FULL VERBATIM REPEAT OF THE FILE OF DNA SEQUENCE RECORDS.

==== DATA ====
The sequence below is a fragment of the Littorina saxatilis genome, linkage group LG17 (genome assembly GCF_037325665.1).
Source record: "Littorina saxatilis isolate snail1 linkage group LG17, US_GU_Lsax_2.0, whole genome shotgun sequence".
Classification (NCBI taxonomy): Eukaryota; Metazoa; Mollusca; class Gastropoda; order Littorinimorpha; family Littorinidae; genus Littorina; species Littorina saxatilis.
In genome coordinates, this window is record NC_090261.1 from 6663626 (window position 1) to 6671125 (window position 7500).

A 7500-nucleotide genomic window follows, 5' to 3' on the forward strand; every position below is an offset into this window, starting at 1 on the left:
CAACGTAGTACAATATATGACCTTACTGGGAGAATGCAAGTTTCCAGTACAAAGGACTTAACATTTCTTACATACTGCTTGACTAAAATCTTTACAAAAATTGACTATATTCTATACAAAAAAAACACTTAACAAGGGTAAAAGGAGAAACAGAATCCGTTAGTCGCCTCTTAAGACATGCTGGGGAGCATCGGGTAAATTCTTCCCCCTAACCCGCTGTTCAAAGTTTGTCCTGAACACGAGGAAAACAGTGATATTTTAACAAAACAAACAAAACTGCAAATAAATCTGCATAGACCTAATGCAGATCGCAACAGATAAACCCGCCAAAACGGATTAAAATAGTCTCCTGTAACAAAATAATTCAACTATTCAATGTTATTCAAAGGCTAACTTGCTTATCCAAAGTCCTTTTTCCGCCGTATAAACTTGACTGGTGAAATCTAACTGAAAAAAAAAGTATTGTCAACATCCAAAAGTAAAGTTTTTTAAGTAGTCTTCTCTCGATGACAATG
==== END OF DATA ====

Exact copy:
The sequence below is a fragment of the Littorina saxatilis genome, linkage group LG17 (genome assembly GCF_037325665.1).
Source record: "Littorina saxatilis isolate snail1 linkage group LG17, US_GU_Lsax_2.0, whole genome shotgun sequence".
Classification (NCBI taxonomy): Eukaryota; Metazoa; Mollusca; class Gastropoda; order Littorinimorpha; family Littorinidae; genus Littorina; species Littorina saxatilis.
In genome coordinates, this window is record NC_090261.1 from 6663626 (window position 1) to 6671125 (window position 7500).

A 7500-nucleotide genomic window follows, 5' to 3' on the forward strand; every position below is an offset into this window, starting at 1 on the left:
CAACGTAGTACAATATATGACCTTACTGGGAGAATGCAAGTTTCCAGTACAAAGGACTTAACATTTCTTACATACTGCTTGACTAAAATCTTTACAAAAATTGACTATATTCTATACAAAAAAAACACTTAACAAGGGTAAAAGGAGAAACAGAATCCGTTAGTCGCCTCTTAAGACATGCTGGGGAGCATCGGGTAAATTCTTCCCCCTAACCCGCTGTTCAAAGTTTGTCCTGAACACGAGGAAAACAGTGATATTTTAACAAAACAAACAAAACTGCAAATAAATCTGCATAGACCTAATGCAGATCGCAACAGATAAACCCGCCAAAACGGATTAAAATAGTCTCCTGTAACAAAATAATTCAACTATTCAATGTTATTCAAAGGCTAACTTGCTTATCCAAAGTCCTTTTTCCGCCGTATAAACTTGACTGGTGAAATCTAACTGAAAAAAAAAGTATTGTCAACATCCAAAAGTAAAGTTTTTTAAGTAGTCTTCTCTCGATGACAATG